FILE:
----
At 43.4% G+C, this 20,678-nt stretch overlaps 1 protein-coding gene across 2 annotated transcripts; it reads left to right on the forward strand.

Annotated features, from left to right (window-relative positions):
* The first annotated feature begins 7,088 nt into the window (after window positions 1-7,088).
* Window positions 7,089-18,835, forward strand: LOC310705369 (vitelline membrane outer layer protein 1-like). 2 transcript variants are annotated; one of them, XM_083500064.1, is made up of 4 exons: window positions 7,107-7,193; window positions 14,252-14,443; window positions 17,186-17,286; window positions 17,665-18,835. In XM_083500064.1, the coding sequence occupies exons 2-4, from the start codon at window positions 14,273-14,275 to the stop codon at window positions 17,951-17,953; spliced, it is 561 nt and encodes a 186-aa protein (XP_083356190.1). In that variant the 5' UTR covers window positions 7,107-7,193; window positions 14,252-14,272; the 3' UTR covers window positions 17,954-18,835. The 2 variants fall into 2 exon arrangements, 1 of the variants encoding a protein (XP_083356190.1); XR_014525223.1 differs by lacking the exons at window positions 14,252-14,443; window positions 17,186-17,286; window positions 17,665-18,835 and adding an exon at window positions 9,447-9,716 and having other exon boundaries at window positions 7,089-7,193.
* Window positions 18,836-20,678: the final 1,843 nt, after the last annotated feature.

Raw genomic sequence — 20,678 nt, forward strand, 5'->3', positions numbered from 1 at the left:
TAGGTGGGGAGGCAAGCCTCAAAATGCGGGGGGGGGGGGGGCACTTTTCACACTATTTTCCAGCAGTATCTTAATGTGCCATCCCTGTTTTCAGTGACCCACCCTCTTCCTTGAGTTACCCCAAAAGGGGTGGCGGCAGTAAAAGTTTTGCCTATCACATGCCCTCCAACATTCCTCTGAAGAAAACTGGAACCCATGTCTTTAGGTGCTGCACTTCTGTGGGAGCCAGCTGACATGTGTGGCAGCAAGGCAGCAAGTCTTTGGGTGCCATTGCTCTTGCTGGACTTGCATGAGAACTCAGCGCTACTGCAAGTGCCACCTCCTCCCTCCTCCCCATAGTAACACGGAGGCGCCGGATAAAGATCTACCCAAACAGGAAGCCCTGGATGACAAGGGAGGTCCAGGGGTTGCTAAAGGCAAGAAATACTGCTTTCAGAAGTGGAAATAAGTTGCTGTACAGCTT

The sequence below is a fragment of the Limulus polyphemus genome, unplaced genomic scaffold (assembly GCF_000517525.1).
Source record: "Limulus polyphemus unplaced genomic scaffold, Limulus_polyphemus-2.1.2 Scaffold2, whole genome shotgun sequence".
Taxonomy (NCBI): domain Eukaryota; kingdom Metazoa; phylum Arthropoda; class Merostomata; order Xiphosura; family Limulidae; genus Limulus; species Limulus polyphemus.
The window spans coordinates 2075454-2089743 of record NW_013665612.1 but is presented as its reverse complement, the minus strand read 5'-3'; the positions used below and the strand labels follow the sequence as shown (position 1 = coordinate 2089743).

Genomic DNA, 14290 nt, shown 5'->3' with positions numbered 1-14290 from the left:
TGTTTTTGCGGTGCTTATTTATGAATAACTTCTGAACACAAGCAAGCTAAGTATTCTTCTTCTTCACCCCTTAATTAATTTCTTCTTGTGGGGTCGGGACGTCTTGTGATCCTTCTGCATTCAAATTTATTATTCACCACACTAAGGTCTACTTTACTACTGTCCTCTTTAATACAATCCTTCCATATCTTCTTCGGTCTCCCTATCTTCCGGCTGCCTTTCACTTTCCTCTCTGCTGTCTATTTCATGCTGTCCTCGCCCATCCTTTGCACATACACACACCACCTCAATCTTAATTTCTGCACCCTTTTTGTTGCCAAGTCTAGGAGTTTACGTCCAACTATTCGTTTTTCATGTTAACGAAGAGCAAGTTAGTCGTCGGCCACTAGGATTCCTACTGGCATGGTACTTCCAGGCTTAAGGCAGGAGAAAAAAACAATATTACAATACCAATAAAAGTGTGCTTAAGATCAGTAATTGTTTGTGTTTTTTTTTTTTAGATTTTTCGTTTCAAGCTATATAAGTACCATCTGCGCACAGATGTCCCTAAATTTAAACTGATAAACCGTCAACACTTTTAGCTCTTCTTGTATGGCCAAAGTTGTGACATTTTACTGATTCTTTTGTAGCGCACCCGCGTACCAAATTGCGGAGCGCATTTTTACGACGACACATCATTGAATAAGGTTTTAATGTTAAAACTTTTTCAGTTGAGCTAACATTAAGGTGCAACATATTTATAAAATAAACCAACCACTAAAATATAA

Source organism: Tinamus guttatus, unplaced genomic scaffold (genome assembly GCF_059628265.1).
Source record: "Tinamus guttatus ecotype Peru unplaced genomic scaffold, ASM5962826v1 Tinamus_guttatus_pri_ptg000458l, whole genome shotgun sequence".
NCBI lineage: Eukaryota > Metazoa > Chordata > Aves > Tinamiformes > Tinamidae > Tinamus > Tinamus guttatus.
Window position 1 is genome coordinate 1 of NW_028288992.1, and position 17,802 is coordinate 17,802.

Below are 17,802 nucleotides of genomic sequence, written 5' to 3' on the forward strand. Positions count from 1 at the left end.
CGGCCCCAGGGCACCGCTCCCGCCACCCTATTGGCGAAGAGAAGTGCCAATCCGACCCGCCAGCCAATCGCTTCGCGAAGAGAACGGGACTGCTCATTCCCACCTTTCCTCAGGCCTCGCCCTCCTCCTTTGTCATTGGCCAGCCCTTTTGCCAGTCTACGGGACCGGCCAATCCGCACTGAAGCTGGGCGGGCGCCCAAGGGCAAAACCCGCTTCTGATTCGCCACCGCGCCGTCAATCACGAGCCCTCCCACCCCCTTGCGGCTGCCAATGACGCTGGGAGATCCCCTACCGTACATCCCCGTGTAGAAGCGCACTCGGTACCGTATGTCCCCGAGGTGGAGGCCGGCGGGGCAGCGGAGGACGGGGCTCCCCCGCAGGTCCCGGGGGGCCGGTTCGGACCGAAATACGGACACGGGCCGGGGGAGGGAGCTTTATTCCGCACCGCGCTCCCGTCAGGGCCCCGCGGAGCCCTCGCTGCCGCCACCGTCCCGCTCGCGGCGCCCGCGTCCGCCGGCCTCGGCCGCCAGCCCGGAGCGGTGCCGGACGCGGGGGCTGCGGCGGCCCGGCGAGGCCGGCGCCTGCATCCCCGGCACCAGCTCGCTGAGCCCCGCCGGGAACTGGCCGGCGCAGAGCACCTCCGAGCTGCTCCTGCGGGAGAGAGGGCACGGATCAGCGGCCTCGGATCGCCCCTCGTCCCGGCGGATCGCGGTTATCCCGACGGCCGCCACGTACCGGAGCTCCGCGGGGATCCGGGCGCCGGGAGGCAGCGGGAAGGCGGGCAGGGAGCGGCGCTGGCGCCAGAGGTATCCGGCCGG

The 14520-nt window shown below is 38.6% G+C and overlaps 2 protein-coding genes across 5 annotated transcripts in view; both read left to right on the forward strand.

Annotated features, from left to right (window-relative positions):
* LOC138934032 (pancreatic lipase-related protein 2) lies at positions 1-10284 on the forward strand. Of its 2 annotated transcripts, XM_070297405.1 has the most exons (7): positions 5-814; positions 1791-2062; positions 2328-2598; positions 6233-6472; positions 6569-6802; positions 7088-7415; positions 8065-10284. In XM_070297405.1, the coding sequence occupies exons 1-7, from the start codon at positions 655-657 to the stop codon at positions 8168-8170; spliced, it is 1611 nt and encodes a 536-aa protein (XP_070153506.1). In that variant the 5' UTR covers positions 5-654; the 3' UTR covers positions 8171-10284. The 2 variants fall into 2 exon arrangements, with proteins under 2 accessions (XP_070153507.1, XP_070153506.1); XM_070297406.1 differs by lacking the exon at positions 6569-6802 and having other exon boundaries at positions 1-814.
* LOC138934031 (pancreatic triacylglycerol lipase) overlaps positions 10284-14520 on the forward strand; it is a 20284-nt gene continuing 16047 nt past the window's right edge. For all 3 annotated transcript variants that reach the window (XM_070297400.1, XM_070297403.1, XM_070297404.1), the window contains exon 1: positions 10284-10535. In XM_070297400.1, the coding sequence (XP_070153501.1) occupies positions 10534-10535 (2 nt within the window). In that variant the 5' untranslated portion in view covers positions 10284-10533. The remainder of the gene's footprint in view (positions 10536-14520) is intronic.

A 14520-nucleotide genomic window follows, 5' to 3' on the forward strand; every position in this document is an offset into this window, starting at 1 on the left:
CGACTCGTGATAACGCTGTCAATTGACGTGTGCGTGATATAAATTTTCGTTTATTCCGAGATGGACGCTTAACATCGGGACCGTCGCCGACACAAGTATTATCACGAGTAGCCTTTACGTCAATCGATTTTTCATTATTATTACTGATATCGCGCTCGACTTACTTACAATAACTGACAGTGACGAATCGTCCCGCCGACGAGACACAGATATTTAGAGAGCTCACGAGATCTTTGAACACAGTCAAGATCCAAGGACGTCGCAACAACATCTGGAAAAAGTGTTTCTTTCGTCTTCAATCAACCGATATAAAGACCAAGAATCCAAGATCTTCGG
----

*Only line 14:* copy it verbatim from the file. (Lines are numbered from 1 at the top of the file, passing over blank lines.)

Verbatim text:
Source organism: Tinamus guttatus, unplaced genomic scaffold (genome assembly GCF_059628265.1).